S&P Picks and Pans: Fannie Mae, Adtran, Kimco
S&P MAINTAINS STRONG BUY OPINION ON SHARES OF FANNIE MAE
According to a report by the Wall Street Journal, OFHEO, which regulates Fannie and Freddie Mac (FRE; $60.00), may lift the current cap on the GSEs' retained portfolios (currently around $725 billion) by February, 2008, assuming the GSEs return to timely reporting by then. We view this as a positive, as Fannie's and Freddie's net interest income would likely rise as a result. Separately, as of June, 2007, Fannie's core capital totaled $42.4 billion, exceeding OFHEO's minimum by $2.9 billion. Fannie is considering a preferred stock transaction to raise funding levels. We are keeping our 12-month target price at $75. /S. Plesser
S&P MAINTAINS HOLD OPINION ON SHARES OF ADTRAN INC.
Adtran sees third quarter revenue flat compared to the second quarter, below our forecast for a 7% sequential increase, reflecting a constrained telecom capital spending environment, particularly for the company's optical access products. We see Adtran's long-term market position as attractive, given its focus on the growing broadband market. However, we believe today's lowered guidance points to low sales visibility, as products are delivered with very short lead times. Based on p-e-to-growth analysis, revised to account for slower 2007 growth, we are lowering our 12-month target price by $3 to $27. /A. Bensinger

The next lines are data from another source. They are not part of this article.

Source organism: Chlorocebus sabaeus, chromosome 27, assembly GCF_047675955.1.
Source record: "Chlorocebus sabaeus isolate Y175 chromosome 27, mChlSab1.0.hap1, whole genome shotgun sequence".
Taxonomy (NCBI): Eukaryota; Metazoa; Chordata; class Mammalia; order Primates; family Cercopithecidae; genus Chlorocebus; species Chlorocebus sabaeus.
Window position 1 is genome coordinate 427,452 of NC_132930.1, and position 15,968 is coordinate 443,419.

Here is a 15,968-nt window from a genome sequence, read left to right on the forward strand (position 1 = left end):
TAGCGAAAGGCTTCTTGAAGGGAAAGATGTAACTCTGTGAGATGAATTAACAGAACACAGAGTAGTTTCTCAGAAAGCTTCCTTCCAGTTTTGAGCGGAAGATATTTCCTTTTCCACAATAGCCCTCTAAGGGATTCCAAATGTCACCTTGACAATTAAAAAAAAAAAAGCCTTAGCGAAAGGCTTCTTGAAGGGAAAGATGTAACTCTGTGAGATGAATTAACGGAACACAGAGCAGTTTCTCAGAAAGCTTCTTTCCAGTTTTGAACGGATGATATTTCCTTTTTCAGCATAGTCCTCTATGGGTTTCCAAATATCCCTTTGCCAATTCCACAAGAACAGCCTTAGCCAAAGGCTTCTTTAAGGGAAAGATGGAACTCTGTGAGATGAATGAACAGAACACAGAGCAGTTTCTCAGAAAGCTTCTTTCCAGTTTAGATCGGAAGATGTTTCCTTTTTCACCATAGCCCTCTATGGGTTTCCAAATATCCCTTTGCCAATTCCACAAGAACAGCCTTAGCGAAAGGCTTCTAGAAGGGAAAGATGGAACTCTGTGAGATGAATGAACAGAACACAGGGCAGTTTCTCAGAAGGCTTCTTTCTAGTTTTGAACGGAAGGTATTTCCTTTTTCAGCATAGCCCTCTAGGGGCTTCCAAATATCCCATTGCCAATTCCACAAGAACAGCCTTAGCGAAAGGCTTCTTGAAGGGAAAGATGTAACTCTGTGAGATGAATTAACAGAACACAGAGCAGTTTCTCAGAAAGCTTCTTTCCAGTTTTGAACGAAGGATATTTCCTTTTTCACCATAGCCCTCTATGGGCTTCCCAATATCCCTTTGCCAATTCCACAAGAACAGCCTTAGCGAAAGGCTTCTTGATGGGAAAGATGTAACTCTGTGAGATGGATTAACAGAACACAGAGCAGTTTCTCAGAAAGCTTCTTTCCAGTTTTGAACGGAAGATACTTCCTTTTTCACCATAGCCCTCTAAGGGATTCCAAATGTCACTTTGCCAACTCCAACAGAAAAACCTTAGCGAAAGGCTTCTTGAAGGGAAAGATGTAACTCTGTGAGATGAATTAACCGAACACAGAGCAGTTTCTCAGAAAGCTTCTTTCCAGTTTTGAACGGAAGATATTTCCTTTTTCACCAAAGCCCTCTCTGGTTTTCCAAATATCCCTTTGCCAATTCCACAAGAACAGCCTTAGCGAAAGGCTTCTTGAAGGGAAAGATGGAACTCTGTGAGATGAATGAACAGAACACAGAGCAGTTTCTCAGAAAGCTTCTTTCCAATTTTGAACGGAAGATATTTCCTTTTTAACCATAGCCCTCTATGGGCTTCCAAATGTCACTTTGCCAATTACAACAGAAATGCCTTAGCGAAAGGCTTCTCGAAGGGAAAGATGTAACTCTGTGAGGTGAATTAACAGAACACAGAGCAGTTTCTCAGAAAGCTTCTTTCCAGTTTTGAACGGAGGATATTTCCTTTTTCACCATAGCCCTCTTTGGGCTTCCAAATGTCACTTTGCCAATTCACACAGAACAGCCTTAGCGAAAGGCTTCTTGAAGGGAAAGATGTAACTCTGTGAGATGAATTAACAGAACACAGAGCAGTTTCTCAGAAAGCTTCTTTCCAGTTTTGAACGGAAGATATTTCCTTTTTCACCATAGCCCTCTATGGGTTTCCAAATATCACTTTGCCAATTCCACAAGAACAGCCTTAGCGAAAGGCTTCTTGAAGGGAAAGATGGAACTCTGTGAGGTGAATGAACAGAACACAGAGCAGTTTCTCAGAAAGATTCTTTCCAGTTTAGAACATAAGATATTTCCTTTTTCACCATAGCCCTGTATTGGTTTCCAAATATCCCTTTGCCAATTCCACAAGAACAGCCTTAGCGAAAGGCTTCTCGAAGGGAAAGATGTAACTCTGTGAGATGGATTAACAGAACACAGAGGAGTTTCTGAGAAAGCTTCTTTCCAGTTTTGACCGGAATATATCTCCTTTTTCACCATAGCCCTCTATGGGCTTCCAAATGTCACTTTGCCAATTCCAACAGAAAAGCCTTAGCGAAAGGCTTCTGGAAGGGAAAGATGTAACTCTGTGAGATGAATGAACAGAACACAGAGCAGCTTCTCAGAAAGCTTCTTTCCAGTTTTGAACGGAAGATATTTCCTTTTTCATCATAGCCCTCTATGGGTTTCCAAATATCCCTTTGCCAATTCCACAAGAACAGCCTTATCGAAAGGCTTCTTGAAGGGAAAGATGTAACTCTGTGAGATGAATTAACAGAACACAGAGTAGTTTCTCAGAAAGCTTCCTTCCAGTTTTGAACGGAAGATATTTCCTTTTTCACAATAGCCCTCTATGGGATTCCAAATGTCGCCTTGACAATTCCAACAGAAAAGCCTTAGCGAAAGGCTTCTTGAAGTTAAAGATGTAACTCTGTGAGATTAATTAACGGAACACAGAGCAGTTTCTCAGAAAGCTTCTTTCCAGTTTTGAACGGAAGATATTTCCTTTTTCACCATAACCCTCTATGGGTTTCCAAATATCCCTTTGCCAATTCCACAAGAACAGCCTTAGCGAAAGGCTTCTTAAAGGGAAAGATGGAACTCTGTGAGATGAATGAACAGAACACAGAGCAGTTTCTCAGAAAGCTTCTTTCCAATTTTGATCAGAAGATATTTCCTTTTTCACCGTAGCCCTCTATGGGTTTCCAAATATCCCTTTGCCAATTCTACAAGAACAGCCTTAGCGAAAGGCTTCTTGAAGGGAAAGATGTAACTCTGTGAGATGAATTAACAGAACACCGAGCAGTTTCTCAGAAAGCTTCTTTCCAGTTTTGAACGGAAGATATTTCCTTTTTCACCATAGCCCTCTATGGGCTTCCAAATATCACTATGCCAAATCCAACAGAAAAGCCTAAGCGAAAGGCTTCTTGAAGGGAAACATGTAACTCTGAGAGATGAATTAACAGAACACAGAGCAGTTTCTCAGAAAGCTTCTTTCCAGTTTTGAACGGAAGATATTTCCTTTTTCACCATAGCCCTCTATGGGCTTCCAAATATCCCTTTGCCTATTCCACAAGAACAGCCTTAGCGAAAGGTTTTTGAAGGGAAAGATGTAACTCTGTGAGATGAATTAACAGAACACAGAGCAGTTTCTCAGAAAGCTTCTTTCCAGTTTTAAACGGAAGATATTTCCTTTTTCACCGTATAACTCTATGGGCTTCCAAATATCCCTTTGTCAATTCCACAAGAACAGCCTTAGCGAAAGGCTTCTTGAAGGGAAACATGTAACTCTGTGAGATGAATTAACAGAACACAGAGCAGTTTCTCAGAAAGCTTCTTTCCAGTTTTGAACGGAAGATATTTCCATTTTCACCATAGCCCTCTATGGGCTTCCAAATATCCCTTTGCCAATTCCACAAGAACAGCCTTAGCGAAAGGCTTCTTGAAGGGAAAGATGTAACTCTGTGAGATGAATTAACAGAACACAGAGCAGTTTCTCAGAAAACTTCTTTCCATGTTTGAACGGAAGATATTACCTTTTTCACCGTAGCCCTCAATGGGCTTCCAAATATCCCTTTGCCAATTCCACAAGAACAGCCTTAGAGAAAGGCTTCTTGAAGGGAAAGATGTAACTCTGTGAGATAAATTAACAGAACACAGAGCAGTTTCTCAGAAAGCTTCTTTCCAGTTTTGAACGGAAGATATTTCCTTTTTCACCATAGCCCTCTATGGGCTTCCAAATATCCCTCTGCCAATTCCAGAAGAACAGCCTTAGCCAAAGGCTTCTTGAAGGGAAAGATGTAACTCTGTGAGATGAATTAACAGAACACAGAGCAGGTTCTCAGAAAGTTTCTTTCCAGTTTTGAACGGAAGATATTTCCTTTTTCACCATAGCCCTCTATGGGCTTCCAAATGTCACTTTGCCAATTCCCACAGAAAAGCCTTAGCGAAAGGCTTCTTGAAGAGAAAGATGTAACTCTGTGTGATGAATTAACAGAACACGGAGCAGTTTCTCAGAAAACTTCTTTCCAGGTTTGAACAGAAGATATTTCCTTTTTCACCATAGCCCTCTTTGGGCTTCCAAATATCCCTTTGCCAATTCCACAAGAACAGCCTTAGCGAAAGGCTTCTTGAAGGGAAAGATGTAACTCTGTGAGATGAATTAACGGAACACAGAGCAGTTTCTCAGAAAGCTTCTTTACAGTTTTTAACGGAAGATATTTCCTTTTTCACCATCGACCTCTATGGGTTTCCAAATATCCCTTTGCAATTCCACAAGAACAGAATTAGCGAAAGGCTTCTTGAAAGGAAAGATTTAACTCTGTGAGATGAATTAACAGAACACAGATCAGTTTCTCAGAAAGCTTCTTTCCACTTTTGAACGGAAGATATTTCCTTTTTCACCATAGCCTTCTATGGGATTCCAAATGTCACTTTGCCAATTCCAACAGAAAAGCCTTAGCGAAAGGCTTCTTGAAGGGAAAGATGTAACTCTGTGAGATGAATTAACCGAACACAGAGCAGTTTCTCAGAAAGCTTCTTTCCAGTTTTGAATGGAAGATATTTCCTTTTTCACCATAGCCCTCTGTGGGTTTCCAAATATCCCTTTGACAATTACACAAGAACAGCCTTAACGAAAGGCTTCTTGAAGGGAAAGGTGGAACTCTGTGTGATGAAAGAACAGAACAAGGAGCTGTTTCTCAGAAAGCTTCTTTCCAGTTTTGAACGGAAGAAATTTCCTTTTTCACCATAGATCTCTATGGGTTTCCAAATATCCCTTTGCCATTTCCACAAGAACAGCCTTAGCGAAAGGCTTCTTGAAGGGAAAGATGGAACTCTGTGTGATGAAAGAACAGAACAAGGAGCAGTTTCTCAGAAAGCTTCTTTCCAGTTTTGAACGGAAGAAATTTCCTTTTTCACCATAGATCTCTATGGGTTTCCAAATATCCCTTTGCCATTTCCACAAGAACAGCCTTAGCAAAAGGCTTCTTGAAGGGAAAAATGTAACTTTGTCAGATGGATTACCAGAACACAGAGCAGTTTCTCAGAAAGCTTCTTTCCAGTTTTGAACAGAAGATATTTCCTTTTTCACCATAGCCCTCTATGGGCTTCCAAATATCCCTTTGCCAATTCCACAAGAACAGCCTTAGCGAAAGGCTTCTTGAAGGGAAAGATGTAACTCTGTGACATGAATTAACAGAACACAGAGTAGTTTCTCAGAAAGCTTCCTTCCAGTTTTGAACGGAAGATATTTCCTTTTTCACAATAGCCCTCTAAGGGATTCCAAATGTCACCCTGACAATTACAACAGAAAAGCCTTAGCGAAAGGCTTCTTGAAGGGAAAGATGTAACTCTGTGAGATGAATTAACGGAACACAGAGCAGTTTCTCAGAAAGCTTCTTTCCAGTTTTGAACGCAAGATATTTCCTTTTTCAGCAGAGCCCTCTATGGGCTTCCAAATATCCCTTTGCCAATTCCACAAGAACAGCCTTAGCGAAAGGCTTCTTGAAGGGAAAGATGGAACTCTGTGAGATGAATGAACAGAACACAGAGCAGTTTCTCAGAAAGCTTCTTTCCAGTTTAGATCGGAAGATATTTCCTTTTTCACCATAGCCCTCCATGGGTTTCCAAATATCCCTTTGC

S&P DOWNGRADES OPINION ON SHARES OF KIMCO TO HOLD FROM BUY, ON VALUATION
After rising since the start of September, Kimco shares exceeded our 12-month target price of $41, which we are raising today to $48 based on our revised price-to-funds from operations and peer analyses. Although we expect operating trends to continue to improve, driven by healthy retail conditions, we think the shares are fairly valued and would not add to positions. We expect KIM to report per-share funds from operations of 56 cents on Oct. 26, vs. 50 cents one year ago, with revenues rising about 12% to $172 million. We expect occupancy levels to rise, and remain in the mid-90's. /R. McMillan